“I would’ve been one of those guys who got shipped out. I’m not a guy who could MF my coach back and forth in a dressing room.”
3. Joel Quenneville was Custance’s most reluctant subject for the book, only agreeing to the exercise when he understood his chapter could be more about the Blackhawks and their Game 6 victory over the Philadelphia Flyers in the 2010 Stanley Cup Final and less about Q himself.
They begin watching the game, and Q turns to the author: “Hey, let’s fast-forward to the part Jonathan Toews gets hurt.”
“I have no idea what you’re talking about,” Custance replies. “We didn’t know Jonathan Toews got hurt in that game.”
“Oh, yeah. Johnny gets hurt.”
During one of the Flyers’ goals, Toews injures his knee and it goes completely undetected.
“The rest of the game I’m only putting him out for shifts as a decoy so the Flyers don’t know how injured he is,” Quenneville reveals, three championship rings after the fact. “I don’t know if he would’ve been able to play Game 7.”
“I had no idea. And I covered that game,” Custance says. “They win in overtime on this awful goal by Patrick Kane. How different does history look if Jonathan Toes doesn’t play a Game 7?”
As good a reporter as Toews is a faker, Custance followed up with Patrick Sharp — who visited Toews in the summer of 2010 and saw that his captain was still limping — and depth centre John Madden, whom Q tapped for extra draws toward the end of Game 6.
“I did think it was weird I was getting all these extra face-offs,” Madden chuckled. “I thought maybe Joel thought I was playing well, so he kept putting game out there.”
Custance shared more gems, but if you like nerding out on this stuff like me, just go buy his book and support good hockey writing. You won’t regret it.
4. Back to Babcock for a second. In addition to Crosby, he uses Henrik Zetterberg as a video example for Leafs centremen on how to do things The Right Way.
“I understand why Mike would do that,” Babcock’s Detroit Red Wings successor, Jeff Blashill, said Wednesday.
“When [Zetterberg] is your teammate, it’s so much more powerful to see it every day. What you can’t show in clips is how hard he works in practice, how he pays attention to detail every day. The completeness of his game totally rubs off.
“There’s lots of players in this league who score points but don’t ever win. We’ve got one of the best winners, certainly of this generation, and our guys get to learn from him every day.”
Zetterberg is 37. He’s led the Red Wings in scoring the past three seasons, and last year it wasn’t even close. He already has four goals this month and is a good bet to be the most productive Wing again.
If he were Canadian or the voters were Swedish, would Zetterberg have been named to the NHL’s 100 Greatest Players list released last winter? I wonder.
“The way his brain works, it’s like a computer. He doesn’t do anything that’s not calculated. You watch his feet. You watch the pace he plays at. With age, it’s hard to keep up with it,” observes Morgan Rielly, who’s been matched head-to-head with Z many a time.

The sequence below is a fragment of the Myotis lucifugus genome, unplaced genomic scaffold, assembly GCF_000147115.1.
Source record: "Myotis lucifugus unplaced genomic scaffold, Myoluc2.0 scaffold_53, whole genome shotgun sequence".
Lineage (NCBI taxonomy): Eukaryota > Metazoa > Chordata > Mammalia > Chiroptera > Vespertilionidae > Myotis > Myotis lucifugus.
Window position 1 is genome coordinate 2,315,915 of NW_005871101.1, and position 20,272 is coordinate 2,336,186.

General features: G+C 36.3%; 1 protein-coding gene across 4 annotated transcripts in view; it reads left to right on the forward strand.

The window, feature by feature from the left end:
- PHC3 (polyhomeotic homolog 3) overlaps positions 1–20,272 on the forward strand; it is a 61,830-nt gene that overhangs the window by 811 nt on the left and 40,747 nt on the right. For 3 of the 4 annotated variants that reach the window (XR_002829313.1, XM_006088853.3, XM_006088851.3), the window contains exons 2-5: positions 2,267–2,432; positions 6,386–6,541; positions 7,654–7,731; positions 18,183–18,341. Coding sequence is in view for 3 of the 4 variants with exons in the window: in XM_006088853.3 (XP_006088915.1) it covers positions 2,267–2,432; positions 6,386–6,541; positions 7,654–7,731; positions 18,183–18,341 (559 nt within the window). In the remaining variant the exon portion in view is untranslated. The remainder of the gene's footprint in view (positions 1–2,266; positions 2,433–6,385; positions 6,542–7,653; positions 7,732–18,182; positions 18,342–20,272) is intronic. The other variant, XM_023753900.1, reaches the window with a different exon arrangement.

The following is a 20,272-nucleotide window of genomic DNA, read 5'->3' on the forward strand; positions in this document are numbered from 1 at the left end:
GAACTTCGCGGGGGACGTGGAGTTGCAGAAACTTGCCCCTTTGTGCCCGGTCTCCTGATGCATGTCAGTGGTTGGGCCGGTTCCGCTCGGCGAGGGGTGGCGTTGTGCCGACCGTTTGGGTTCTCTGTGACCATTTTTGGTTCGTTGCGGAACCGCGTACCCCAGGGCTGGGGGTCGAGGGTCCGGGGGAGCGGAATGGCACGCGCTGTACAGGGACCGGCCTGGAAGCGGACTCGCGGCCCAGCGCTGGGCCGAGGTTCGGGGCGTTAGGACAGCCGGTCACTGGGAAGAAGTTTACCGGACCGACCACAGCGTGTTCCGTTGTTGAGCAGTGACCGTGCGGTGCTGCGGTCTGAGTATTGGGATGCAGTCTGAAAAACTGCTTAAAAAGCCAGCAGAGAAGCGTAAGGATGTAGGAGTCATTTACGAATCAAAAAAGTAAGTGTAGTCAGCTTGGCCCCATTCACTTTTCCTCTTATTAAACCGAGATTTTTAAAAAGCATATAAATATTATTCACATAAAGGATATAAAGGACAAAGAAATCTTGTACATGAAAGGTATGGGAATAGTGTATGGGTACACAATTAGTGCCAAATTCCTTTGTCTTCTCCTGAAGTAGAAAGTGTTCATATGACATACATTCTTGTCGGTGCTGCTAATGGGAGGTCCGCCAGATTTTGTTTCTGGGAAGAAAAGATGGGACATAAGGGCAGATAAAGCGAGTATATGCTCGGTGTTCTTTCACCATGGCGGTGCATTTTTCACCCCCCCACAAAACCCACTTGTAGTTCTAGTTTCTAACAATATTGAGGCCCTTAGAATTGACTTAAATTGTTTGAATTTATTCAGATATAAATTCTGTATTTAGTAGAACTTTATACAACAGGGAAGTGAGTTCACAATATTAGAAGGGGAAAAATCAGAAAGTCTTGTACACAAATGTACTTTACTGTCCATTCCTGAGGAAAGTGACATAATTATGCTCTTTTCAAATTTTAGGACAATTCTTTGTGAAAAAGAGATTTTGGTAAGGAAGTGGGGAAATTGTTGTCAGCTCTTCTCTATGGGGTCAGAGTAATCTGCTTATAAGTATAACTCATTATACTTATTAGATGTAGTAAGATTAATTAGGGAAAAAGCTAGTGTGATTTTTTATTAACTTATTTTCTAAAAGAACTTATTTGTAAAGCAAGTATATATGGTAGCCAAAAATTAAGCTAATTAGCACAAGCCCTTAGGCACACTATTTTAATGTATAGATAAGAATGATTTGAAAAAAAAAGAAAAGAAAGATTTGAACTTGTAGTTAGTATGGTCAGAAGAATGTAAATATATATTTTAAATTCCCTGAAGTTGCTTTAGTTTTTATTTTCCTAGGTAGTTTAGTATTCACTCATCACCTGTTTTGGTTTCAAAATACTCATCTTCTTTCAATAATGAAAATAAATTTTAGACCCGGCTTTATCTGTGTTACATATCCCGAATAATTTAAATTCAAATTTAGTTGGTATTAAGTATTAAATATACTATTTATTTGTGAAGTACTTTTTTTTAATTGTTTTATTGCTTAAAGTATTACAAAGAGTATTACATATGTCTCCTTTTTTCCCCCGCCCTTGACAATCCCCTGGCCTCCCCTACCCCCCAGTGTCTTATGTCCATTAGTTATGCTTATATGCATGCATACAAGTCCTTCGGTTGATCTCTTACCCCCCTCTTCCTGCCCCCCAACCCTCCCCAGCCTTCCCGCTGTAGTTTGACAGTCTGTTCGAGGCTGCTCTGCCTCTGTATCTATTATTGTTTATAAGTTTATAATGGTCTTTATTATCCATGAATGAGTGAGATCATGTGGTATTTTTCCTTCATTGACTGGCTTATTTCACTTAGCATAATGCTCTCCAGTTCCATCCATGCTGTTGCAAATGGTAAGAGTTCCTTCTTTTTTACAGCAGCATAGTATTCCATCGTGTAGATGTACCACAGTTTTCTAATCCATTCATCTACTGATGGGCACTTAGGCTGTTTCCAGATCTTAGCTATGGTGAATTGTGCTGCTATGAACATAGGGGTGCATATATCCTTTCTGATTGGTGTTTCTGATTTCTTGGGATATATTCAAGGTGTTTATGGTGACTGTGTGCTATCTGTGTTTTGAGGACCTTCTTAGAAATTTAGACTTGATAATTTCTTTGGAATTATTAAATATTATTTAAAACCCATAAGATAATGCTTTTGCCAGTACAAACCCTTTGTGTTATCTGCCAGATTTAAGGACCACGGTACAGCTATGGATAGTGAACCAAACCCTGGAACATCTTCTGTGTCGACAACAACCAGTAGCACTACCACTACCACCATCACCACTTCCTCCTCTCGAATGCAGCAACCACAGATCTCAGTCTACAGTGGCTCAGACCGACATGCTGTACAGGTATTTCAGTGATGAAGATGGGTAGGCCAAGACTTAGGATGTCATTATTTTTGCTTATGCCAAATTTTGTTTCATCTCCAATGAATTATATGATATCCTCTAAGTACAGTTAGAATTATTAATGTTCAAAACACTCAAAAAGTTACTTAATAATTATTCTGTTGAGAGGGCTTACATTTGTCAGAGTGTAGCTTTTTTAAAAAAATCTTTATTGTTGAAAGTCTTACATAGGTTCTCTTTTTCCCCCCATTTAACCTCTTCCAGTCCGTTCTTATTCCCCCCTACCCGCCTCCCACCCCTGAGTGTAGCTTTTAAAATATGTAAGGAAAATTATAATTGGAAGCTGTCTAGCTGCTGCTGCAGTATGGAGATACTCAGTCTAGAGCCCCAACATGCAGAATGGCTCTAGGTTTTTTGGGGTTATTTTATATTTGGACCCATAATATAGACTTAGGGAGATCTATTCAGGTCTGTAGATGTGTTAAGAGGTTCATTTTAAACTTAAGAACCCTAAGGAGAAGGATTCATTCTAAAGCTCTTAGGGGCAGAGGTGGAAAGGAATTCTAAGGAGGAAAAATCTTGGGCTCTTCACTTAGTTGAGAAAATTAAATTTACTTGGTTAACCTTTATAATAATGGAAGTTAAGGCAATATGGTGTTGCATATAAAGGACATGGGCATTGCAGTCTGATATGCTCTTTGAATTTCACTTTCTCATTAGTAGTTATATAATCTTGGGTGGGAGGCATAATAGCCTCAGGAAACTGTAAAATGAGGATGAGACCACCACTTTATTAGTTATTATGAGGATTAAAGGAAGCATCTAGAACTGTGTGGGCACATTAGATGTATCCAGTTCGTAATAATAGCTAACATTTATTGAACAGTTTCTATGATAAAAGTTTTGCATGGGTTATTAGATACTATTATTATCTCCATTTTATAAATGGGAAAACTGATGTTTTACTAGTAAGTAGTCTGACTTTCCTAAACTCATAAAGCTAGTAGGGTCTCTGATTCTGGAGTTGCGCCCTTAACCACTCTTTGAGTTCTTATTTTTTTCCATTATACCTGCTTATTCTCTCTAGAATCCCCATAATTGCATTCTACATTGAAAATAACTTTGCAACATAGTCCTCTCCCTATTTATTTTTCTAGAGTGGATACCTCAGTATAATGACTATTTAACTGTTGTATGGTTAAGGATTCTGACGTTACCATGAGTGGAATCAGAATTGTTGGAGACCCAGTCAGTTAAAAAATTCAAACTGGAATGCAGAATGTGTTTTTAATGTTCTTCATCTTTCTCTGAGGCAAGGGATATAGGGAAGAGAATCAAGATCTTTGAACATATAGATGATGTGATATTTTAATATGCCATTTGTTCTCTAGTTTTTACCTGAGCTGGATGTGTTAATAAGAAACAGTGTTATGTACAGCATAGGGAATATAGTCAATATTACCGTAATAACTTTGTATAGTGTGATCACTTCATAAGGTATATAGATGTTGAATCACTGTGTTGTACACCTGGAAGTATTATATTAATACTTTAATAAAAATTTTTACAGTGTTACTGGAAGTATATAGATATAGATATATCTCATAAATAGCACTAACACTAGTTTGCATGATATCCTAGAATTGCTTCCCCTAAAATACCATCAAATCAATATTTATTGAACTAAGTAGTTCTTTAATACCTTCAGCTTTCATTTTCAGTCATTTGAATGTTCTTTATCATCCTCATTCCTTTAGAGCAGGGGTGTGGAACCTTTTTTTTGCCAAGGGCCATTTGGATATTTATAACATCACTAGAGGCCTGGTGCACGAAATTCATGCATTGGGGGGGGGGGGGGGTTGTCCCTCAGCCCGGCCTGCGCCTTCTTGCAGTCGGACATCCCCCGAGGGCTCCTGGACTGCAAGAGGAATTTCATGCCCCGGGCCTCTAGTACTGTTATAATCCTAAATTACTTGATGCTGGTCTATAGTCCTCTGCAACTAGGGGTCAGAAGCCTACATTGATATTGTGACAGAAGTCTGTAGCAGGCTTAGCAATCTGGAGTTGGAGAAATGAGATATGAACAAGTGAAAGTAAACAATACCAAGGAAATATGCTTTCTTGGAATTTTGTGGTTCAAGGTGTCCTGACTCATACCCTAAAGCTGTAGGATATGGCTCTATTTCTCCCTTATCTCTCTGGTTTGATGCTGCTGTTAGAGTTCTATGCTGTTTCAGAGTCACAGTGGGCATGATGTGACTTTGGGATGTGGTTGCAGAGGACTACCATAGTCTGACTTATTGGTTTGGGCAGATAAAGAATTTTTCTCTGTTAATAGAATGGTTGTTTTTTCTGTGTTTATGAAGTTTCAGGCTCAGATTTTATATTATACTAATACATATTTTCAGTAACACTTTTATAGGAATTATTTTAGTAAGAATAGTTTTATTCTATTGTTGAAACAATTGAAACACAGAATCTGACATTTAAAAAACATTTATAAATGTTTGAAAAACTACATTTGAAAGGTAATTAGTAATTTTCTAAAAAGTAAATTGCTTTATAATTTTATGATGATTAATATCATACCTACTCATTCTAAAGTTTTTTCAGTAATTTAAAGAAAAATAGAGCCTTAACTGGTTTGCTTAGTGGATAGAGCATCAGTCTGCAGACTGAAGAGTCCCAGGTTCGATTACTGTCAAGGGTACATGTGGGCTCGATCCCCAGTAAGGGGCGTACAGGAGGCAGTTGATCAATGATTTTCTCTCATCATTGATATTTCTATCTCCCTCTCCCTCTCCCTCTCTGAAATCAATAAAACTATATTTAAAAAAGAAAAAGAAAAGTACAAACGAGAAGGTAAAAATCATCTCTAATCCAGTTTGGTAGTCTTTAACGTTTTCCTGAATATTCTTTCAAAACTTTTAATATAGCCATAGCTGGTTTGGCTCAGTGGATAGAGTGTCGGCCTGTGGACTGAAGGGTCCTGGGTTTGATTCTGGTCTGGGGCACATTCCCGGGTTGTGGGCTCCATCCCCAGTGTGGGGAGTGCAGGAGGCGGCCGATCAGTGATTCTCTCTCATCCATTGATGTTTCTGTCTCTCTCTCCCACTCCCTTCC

“The way he thinks the game, it’s almost like he can play the game blindfolded. He knows where everybody is. He’s still the smartest player on the ice every time he’s out there. The way he’s able to create room for his linemates. He likes to pass on his backhand, which is tough to do. Not many guys do it as well as he can.”
Rielly tries to cut down Zetterberg’s space because he views Zetterberg as a pass-first centre, but once he passes, he goes and finds space of his own to get the puck back.
5. Rielly calls Dylan Larkin “one of the fastest guys in the league.”
But in 2016-17, speed wasn’t enough.
Larkin embodied the sophomore slump. His goals and assists both dropped heavy. He plummeted from a plus-11 to a minus-28. The struggles weighed on the kid.
“I thought I had everything figured out,” Larkin says. “I didn’t.”
Representing Team USA at his third world championships and taking on a national-team leadership role was “awesome,” he says. It helped that Blashill was the country’s coach.
“Last year was a hard year for him. Some of that was certainly my fault. I needed to make sure he became the complete player that’s going to make him a great player in this league. Some of that didn’t show up. Most of these guys get to learn that in the American League,” Blashill says.
“He’s got a burning, burning desire to be a great hockey player. That’s his best asset.”
Larkin excelled overseas, boosting his confidence heading into the summer. Now, Blashill has him killing penalties as well as working power plays.
“With my speed, I can break up plays and get down the ice and maybe even create offence,” Larkin says.
He started on the wing, but now the 21-year-old has a better handle on what it takes to be a complete NHL centreman.
“You have to make your linemates better. You have to battle every face-off, every play. If you’re not ready to play, you put everyone else in a tough spot,” Larkin explains.
“When I’m in the defensive zone, I’m not thinking about offence as much. I’m thinking about keeping the puck out of our net. That calmness in the defensive zone has helped me a ton.”
He has seven points through seven games and is a plus player again.
Teammate Tomas Tatar puts it succinctly: “He learned how to play better. He’s playing the right way now.”